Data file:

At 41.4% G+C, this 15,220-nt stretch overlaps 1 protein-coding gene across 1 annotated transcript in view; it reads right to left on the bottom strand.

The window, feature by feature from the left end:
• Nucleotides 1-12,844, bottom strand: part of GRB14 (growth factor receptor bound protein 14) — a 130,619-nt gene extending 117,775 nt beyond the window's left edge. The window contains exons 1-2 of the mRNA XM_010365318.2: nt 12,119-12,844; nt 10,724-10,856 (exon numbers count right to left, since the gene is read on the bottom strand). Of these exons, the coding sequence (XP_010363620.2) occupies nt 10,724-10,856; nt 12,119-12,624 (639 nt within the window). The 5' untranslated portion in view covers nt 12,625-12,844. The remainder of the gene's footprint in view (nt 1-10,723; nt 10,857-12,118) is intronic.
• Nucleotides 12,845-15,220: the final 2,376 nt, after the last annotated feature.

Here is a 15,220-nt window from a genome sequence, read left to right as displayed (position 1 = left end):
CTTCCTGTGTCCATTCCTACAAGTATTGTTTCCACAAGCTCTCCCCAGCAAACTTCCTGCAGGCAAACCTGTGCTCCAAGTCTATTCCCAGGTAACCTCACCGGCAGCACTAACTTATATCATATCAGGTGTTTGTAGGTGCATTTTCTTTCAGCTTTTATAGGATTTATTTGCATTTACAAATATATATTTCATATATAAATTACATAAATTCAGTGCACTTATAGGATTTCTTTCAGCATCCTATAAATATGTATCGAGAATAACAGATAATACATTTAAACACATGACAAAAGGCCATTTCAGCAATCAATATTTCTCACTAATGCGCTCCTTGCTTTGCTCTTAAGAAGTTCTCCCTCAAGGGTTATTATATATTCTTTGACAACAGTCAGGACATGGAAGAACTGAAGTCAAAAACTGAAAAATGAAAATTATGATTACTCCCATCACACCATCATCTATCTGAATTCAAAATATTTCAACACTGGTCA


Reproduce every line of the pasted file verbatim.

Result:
At 41.4% G+C, this 15,220-nt stretch overlaps 1 protein-coding gene across 1 annotated transcript in view; it reads right to left on the bottom strand.

The window, feature by feature from the left end:
• Nucleotides 1-12,844, bottom strand: part of GRB14 (growth factor receptor bound protein 14) — a 130,619-nt gene extending 117,775 nt beyond the window's left edge. The window contains exons 1-2 of the mRNA XM_010365318.2: nt 12,119-12,844; nt 10,724-10,856 (exon numbers count right to left, since the gene is read on the bottom strand). Of these exons, the coding sequence (XP_010363620.2) occupies nt 10,724-10,856; nt 12,119-12,624 (639 nt within the window). The 5' untranslated portion in view covers nt 12,625-12,844. The remainder of the gene's footprint in view (nt 1-10,723; nt 10,857-12,118) is intronic.
• Nucleotides 12,845-15,220: the final 2,376 nt, after the last annotated feature.

Here is a 15,220-nt window from a genome sequence, read left to right as displayed (position 1 = left end):
CTTCCTGTGTCCATTCCTACAAGTATTGTTTCCACAAGCTCTCCCCAGCAAACTTCCTGCAGGCAAACCTGTGCTCCAAGTCTATTCCCAGGTAACCTCACCGGCAGCACTAACTTATATCATATCAGGTGTTTGTAGGTGCATTTTCTTTCAGCTTTTATAGGATTTATTTGCATTTACAAATATATATTTCATATATAAATTACATAAATTCAGTGCACTTATAGGATTTCTTTCAGCATCCTATAAATATGTATCGAGAATAACAGATAATACATTTAAACACATGACAAAAGGCCATTTCAGCAATCAATATTTCTCACTAATGCGCTCCTTGCTTTGCTCTTAAGAAGTTCTCCCTCAAGGGTTATTATATATTCTTTGACAACAGTCAGGACATGGAAGAACTGAAGTCAAAAACTGAAAAATGAAAATTATGATTACTCCCATCACACCATCATCTATCTGAATTCAAAATATTTCAACACTGGTCA